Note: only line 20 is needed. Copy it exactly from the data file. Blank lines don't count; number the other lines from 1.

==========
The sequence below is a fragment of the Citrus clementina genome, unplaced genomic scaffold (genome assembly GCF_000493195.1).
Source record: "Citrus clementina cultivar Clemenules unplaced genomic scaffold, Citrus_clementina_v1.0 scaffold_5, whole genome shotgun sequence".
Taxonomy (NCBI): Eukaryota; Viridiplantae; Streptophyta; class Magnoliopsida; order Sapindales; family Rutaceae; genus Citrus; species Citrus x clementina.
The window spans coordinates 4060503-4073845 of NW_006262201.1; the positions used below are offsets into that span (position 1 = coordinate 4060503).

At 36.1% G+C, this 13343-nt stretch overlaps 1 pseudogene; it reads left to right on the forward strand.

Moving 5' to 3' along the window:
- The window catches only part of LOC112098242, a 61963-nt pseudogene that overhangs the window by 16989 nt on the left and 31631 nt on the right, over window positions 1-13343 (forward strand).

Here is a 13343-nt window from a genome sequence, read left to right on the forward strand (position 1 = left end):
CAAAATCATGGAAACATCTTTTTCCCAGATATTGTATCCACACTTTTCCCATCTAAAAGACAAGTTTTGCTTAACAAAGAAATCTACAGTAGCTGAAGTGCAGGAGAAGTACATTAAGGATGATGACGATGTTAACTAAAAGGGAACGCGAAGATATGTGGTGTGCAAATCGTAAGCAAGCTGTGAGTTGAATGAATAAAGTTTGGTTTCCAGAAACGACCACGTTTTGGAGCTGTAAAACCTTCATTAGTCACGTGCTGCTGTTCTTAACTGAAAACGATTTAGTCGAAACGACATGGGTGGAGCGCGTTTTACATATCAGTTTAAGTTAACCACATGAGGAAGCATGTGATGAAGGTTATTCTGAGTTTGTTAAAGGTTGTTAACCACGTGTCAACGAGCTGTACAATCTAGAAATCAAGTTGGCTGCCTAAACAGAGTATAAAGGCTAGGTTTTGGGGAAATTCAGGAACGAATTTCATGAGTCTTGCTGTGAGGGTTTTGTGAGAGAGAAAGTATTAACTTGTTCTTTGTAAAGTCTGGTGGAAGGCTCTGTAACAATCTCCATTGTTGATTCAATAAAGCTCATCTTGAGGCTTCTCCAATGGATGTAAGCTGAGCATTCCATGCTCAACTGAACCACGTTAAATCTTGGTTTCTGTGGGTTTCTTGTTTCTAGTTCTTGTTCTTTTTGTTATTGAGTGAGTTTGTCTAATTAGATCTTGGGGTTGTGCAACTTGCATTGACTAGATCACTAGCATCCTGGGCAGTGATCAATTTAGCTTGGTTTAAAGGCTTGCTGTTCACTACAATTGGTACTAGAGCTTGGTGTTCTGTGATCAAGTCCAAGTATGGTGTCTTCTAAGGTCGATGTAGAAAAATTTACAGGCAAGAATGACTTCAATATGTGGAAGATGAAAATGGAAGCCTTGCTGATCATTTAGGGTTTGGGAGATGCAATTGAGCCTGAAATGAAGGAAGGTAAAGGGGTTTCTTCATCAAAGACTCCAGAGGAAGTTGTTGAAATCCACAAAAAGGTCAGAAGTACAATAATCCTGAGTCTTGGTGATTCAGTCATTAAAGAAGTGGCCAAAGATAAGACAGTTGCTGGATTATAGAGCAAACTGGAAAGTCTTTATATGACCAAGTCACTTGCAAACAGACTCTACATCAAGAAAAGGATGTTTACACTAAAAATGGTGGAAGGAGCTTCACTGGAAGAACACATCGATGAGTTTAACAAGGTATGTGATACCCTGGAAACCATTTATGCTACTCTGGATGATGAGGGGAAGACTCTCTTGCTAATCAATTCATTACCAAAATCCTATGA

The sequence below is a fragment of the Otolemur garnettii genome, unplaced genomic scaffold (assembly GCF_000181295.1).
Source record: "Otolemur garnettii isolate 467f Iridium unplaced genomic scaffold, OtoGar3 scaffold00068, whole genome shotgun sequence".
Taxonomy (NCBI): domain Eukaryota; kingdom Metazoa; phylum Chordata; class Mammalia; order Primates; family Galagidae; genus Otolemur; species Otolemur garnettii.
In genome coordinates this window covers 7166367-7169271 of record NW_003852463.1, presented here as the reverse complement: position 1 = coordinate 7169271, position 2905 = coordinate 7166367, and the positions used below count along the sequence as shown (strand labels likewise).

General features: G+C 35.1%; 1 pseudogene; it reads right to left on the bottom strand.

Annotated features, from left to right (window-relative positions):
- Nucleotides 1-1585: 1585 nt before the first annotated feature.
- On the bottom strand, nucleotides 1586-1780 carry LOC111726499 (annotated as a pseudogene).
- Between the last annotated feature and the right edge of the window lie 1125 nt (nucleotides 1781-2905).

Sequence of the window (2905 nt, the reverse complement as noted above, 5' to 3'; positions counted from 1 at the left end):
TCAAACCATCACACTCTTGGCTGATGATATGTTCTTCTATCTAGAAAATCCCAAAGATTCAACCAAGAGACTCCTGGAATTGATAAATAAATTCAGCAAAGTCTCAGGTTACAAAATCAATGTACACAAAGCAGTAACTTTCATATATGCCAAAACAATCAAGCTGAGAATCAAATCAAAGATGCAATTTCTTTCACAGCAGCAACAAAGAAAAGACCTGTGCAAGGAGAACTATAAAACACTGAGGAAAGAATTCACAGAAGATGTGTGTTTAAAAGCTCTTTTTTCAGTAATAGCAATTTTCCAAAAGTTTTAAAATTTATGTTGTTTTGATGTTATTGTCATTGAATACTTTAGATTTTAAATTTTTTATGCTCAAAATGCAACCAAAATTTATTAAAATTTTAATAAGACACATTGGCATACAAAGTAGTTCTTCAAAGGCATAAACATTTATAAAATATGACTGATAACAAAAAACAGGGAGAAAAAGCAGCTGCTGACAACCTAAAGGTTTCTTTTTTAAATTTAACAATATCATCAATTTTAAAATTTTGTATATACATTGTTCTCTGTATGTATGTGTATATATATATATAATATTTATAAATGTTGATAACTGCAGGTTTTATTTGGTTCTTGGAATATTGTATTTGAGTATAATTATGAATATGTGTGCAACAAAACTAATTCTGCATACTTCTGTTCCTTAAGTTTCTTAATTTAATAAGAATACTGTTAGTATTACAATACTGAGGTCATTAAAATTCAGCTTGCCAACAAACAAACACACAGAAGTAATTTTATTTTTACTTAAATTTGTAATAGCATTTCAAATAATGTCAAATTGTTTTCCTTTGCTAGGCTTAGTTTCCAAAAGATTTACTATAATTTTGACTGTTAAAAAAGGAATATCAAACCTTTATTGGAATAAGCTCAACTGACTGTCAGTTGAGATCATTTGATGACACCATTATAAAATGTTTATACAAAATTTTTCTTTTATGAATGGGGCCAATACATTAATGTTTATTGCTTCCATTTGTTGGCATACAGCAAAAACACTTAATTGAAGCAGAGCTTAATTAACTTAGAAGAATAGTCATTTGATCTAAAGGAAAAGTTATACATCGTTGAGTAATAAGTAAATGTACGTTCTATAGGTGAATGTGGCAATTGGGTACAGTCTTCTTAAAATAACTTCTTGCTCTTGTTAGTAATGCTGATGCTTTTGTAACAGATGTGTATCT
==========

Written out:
TCAAACCATCACACTCTTGGCTGATGATATGTTCTTCTATCTAGAAAATCCCAAAGATTCAACCAAGAGACTCCTGGAATTGATAAATAAATTCAGCAAAGTCTCAGGTTACAAAATCAATGTACACAAAGCAGTAACTTTCATATATGCCAAAACAATCAAGCTGAGAATCAAATCAAAGATGCAATTTCTTTCACAGCAGCAACAAAGAAAAGACCTGTGCAAGGAGAACTATAAAACACTGAGGAAAGAATTCACAGAAGATGTGTGTTTAAAAGCTCTTTTTTCAGTAATAGCAATTTTCCAAAAGTTTTAAAATTTATGTTGTTTTGATGTTATTGTCATTGAATACTTTAGATTTTAAATTTTTTATGCTCAAAATGCAACCAAAATTTATTAAAATTTTAATAAGACACATTGGCATACAAAGTAGTTCTTCAAAGGCATAAACATTTATAAAATATGACTGATAACAAAAAACAGGGAGAAAAAGCAGCTGCTGACAACCTAAAGGTTTCTTTTTTAAATTTAACAATATCATCAATTTTAAAATTTTGTATATACATTGTTCTCTGTATGTATGTGTATATATATATATAATATTTATAAATGTTGATAACTGCAGGTTTTATTTGGTTCTTGGAATATTGTATTTGAGTATAATTATGAATATGTGTGCAACAAAACTAATTCTGCATACTTCTGTTCCTTAAGTTTCTTAATTTAATAAGAATACTGTTAGTATTACAATACTGAGGTCATTAAAATTCAGCTTGCCAACAAACAAACACACAGAAGTAATTTTATTTTTACTTAAATTTGTAATAGCATTTCAAATAATGTCAAATTGTTTTCCTTTGCTAGGCTTAGTTTCCAAAAGATTTACTATAATTTTGACTGTTAAAAAAGGAATATCAAACCTTTATTGGAATAAGCTCAACTGACTGTCAGTTGAGATCATTTGATGACACCATTATAAAATGTTTATACAAAATTTTTCTTTTATGAATGGGGCCAATACATTAATGTTTATTGCTTCCATTTGTTGGCATACAGCAAAAACACTTAATTGAAGCAGAGCTTAATTAACTTAGAAGAATAGTCATTTGATCTAAAGGAAAAGTTATACATCGTTGAGTAATAAGTAAATGTACGTTCTATAGGTGAATGTGGCAATTGGGTACAGTCTTCTTAAAATAACTTCTTGCTCTTGTTAGTAATGCTGATGCTTTTGTAACAGATGTGTATCT